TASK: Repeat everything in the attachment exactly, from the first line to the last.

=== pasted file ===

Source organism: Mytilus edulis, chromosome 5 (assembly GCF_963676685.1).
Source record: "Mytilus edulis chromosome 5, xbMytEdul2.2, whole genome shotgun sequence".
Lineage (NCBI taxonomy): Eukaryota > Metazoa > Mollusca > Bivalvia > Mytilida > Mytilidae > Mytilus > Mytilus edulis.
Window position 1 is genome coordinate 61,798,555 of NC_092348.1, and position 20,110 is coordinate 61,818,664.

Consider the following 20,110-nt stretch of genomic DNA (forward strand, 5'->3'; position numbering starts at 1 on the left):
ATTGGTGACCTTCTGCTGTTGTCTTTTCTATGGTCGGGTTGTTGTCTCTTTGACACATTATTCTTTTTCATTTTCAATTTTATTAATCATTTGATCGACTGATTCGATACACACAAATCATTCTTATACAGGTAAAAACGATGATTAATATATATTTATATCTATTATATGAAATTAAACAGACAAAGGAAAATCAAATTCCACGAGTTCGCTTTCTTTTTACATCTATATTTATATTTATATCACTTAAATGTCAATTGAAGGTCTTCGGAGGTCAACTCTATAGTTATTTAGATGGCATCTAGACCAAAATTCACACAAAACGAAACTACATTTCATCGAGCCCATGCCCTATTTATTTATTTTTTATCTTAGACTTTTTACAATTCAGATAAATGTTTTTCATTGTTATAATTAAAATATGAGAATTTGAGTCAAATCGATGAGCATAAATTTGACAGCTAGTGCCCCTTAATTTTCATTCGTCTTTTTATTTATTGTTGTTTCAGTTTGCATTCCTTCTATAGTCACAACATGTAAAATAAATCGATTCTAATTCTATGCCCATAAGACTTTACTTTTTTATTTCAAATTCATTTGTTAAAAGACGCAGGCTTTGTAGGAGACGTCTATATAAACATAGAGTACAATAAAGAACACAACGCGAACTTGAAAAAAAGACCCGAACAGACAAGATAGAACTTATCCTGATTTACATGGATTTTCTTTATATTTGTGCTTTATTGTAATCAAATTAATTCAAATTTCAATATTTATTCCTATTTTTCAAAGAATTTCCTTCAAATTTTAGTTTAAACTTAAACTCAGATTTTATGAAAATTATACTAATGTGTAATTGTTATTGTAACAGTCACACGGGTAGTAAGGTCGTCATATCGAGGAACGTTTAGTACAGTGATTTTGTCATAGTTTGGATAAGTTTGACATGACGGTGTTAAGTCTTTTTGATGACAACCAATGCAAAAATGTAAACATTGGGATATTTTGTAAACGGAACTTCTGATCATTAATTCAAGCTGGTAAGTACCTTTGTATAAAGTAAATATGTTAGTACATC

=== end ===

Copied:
Source organism: Mytilus edulis, chromosome 5 (assembly GCF_963676685.1).
Source record: "Mytilus edulis chromosome 5, xbMytEdul2.2, whole genome shotgun sequence".
Lineage (NCBI taxonomy): Eukaryota > Metazoa > Mollusca > Bivalvia > Mytilida > Mytilidae > Mytilus > Mytilus edulis.
Window position 1 is genome coordinate 61,798,555 of NC_092348.1, and position 20,110 is coordinate 61,818,664.

Consider the following 20,110-nt stretch of genomic DNA (forward strand, 5'->3'; position numbering starts at 1 on the left):
ATTGGTGACCTTCTGCTGTTGTCTTTTCTATGGTCGGGTTGTTGTCTCTTTGACACATTATTCTTTTTCATTTTCAATTTTATTAATCATTTGATCGACTGATTCGATACACACAAATCATTCTTATACAGGTAAAAACGATGATTAATATATATTTATATCTATTATATGAAATTAAACAGACAAAGGAAAATCAAATTCCACGAGTTCGCTTTCTTTTTACATCTATATTTATATTTATATCACTTAAATGTCAATTGAAGGTCTTCGGAGGTCAACTCTATAGTTATTTAGATGGCATCTAGACCAAAATTCACACAAAACGAAACTACATTTCATCGAGCCCATGCCCTATTTATTTATTTTTTATCTTAGACTTTTTACAATTCAGATAAATGTTTTTCATTGTTATAATTAAAATATGAGAATTTGAGTCAAATCGATGAGCATAAATTTGACAGCTAGTGCCCCTTAATTTTCATTCGTCTTTTTATTTATTGTTGTTTCAGTTTGCATTCCTTCTATAGTCACAACATGTAAAATAAATCGATTCTAATTCTATGCCCATAAGACTTTACTTTTTTATTTCAAATTCATTTGTTAAAAGACGCAGGCTTTGTAGGAGACGTCTATATAAACATAGAGTACAATAAAGAACACAACGCGAACTTGAAAAAAAGACCCGAACAGACAAGATAGAACTTATCCTGATTTACATGGATTTTCTTTATATTTGTGCTTTATTGTAATCAAATTAATTCAAATTTCAATATTTATTCCTATTTTTCAAAGAATTTCCTTCAAATTTTAGTTTAAACTTAAACTCAGATTTTATGAAAATTATACTAATGTGTAATTGTTATTGTAACAGTCACACGGGTAGTAAGGTCGTCATATCGAGGAACGTTTAGTACAGTGATTTTGTCATAGTTTGGATAAGTTTGACATGACGGTGTTAAGTCTTTTTGATGACAACCAATGCAAAAATGTAAACATTGGGATATTTTGTAAACGGAACTTCTGATCATTAATTCAAGCTGGTAAGTACCTTTGTATAAAGTAAATATGTTAGTACATC